BIP: 50 Title: March 2013 Chain Fork Post-Mortem Author: Gavin Andresen <firstname.lastname@example.org> Status: Draft Type: Informational Created: 2013-03-20
What went wrong
A block that had a larger number of total transaction inputs than previously seen was mined and broadcasted. Bitcoin 0.8 nodes were able to handle this, but some pre-0.8 Bitcoin nodes rejected it, causing an unexpected hard fork of the chain. The pre-0.8 incompatible chain at that point had around 60% of the hash power ensuring the split did not automatically resolve.
In order to restore a canonical chain as soon as possible, BTCGuild and Slush downgraded their Bitcoin 0.8 nodes to 0.7 so their pools would also reject the larger block. This placed majority hashpower on the chain without the larger block.
During this time there was at least one large double spend. However, it was done by someone experimenting to see if it was possible and was not intended to be malicious.
What went right
- The split was detected very quickly.
- The right people were online and available in IRC or could be raised via Skype.
- Marek Palatinus and Michael Marsee quickly downgraded their nodes to restore a pre-0.8 chain as canonical, despite the fact that this caused them to sacrifice significant amounts of money and they were the ones running the bug-free version.
- Deposits to the major exchanges and payments via BitPay were also suspended (and then un-suspended) very quickly.
- Fortunately, the only attack on a merchant was done by someone who was not intending to actually steal money
Bitcoin versions prior to 0.8 configure an insufficient number of Berkeley DB locks to process large but technically valid blocks. Berkeley DB locks have to be manually configured by API users depending on anticipated load. The manual says this:
- The recommended algorithm for selecting the maximum number of locks, lockers, and lock objects is to run the application under stressful conditions and then review the lock system's statistics to determine the maximum number of locks, lockers, and lock objects that were used. Then, double these values for safety.
Because max-sized blocks had been successfully processed on the testnet, it did not occur to anyone that there could be blocks that were smaller but require more locks than were available. Prior to 0.7 unmodified mining nodes self-imposed a maximum block size of 500,000 bytes, which further prevented this case from being triggered. 0.7 made the target size configurable and miners had been encouraged to increase this target in the week prior to the incident.
Bitcoin 0.8 does not use Berkeley DB. It uses LevelDB instead, which does not require this kind of pre-configuration. Therefore it was able to process the forking block successfully.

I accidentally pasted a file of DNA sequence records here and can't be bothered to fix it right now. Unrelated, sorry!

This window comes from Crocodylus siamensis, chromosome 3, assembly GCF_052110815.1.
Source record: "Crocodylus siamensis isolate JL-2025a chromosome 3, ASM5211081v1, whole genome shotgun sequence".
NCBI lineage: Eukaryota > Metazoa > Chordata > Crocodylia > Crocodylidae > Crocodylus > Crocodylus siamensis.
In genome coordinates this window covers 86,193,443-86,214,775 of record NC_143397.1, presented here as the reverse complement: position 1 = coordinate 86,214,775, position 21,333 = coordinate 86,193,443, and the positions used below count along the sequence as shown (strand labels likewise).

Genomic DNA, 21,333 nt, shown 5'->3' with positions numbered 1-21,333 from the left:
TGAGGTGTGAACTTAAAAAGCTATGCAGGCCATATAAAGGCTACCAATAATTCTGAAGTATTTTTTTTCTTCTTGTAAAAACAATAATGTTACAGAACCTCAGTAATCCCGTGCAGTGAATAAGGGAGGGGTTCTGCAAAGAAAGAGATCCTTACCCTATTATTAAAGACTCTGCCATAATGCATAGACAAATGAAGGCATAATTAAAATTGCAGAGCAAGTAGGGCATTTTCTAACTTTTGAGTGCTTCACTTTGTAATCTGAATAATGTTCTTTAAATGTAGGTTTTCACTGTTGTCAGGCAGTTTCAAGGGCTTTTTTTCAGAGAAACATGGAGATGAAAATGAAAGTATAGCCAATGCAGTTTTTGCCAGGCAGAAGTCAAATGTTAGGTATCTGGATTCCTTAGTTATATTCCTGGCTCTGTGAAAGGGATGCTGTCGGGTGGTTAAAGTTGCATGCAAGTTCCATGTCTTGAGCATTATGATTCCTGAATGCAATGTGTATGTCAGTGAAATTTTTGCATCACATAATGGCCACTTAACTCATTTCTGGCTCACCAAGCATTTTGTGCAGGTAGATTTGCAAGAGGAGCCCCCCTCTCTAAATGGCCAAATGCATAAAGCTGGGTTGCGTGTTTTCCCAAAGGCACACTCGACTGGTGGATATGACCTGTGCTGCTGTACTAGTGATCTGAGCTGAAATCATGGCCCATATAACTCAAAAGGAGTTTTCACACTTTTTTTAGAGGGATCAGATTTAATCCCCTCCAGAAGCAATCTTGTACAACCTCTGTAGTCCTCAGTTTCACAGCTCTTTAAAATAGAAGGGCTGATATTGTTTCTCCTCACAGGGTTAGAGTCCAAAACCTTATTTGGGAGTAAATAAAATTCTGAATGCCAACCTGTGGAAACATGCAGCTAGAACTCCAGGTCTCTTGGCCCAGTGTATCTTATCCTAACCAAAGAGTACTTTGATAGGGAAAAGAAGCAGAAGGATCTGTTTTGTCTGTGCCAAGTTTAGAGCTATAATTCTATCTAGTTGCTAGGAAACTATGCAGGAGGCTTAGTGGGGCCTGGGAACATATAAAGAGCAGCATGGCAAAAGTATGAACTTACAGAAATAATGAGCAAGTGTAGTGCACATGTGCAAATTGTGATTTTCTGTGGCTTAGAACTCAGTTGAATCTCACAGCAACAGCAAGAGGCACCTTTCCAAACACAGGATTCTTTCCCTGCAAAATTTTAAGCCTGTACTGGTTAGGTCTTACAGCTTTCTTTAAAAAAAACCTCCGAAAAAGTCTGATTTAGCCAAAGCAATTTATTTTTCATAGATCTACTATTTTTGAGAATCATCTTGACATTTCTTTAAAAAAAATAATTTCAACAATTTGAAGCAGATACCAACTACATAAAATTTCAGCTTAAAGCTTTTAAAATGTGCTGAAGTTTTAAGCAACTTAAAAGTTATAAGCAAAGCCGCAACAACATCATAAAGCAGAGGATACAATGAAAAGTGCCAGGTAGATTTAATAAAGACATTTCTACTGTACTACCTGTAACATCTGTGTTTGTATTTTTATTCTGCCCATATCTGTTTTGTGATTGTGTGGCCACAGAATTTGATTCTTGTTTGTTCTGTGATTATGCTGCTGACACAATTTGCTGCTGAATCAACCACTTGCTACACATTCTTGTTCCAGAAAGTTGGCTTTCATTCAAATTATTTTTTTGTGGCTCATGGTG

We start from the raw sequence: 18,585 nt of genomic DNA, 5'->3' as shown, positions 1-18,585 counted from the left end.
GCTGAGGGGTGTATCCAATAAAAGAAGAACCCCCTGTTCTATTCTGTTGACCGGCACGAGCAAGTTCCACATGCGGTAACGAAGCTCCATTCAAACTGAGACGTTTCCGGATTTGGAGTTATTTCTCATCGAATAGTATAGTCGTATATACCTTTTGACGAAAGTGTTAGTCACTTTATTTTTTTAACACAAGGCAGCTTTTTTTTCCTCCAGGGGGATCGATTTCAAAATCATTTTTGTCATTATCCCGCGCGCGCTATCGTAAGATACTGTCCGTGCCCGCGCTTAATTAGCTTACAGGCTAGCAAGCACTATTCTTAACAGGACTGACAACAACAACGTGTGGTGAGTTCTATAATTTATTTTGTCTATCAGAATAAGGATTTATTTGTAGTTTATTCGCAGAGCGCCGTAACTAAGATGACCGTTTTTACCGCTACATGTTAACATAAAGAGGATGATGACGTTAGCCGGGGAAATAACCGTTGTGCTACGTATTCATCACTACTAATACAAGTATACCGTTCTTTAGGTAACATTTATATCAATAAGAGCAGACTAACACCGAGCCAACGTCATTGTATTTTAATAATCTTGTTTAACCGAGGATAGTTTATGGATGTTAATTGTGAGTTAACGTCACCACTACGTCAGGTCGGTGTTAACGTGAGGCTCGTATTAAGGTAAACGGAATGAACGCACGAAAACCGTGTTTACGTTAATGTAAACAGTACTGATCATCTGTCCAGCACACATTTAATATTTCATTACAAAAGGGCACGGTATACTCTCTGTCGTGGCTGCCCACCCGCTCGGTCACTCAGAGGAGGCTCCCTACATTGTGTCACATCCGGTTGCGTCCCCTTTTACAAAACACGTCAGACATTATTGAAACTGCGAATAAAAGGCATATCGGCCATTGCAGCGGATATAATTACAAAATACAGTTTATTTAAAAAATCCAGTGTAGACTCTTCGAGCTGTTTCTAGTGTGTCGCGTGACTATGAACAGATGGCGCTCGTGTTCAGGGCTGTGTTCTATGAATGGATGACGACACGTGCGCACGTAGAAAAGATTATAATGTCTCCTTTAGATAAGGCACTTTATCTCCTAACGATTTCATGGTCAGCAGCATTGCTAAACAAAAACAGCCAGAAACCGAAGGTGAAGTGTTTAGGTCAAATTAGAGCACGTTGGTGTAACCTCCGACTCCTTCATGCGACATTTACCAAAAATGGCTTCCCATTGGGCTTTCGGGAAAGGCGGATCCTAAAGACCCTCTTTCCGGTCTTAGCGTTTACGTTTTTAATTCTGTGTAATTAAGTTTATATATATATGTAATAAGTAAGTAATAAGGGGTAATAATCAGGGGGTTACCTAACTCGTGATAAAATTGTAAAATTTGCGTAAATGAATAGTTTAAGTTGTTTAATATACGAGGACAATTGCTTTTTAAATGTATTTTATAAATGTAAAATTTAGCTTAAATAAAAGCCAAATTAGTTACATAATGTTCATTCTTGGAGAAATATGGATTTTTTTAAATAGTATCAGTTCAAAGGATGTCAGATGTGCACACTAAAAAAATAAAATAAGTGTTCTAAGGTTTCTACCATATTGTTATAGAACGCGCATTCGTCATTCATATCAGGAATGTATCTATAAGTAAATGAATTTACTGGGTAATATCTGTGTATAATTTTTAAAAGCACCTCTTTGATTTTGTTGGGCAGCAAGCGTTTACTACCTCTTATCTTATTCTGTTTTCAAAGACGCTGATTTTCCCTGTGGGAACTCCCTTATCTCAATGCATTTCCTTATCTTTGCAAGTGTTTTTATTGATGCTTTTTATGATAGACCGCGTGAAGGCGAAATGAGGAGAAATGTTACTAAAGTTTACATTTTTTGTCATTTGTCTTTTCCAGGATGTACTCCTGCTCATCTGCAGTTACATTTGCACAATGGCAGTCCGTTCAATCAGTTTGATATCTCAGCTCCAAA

Note that BDB locks are also required during processing of re-organizations. Versions prior to 0.8 may be unable to process some valid re-orgs.
This would be an issue even if the entire network was running version 0.7.2. It is theoretically possible for one 0.7.2 node to create a block that others are unable to validate, or for 0.7.2 nodes to create block re-orgs that peers cannot validate, because the contents of each node's blkindex.dat database is not identical, and the number of locks required depends on the exact arrangement of the blkindex.dat on disk (locks are acquired per-page).
Done: Release a version 0.8.1, forked directly from 0.8.0, that, for the next two months has the following new rules:
- Reject blocks that could cause more than 10,000 locks to be taken.
- Limit the maximum block-size created to 500,000 bytes
- Release a patch for older versions that implements the same rules, but also increases the maximum number of locks to 120,000
- Create a web page on bitcoin.org that will urge users to upgrade to 0.8.1, but will tell them how to set DB_CONFIG to 120,000 locks if they absolutely cannot.
- Over the next 2 months, send a series of alerts to users of older versions, pointing to the web page.
Done: Review who has access to the alert system keys, make sure they all have contact information for each other, and get good timezone overlap by people with access to the keys.
Done: Implement a new bitcoind feature so services can get timely notification of alerts: -alertnotify=<command> Run command when an AppliesToMe() alert is received.
Done: Pre-generate 52 test alerts, and set a time every week when they are broadcast on -testnet (so -alertnotify scripts can be tested in as-close-to-real-world conditions as possible).
Idea from Michael Gronager: encourage merchants/exchanges (and maybe pools) to run new code behind a bitcoind running the network-majority version.
Done: Perhaps trigger an alert if there is a long enough side chain detected, even if it is not the main chain. Pools could use this to automatically suspend payouts if a long side-chain suddenly appeared out of nowhere (it’s hard for an attacker to mine such a thing).
Start running bots on the testnet that grab some coins from a testnet faucet, generate large numbers of random transactions that split/recombine them and then send them back to the faucet. Randomized online testing on the testnet might have revealed the pathological block type earlier.
A double spend attack was successful, despite that both sides of the chain heard about the transactions in the same order. The reason is most likely that the memory pools were cleared when the mining pool nodes were downgraded. A solution is for nodes to sync their mempools to each other at startup, however, this requires a memory pool expiry policy to be implemented as currently node restarts are the only way for unconfirmed transactions to be evicted from the system.
On 16 August, 2013 block 252,451 (0x0000000000000024b58eeb1134432f00497a6a860412996e7a260f47126eed07) was accepted by the main network, forking unpatched nodes off the network.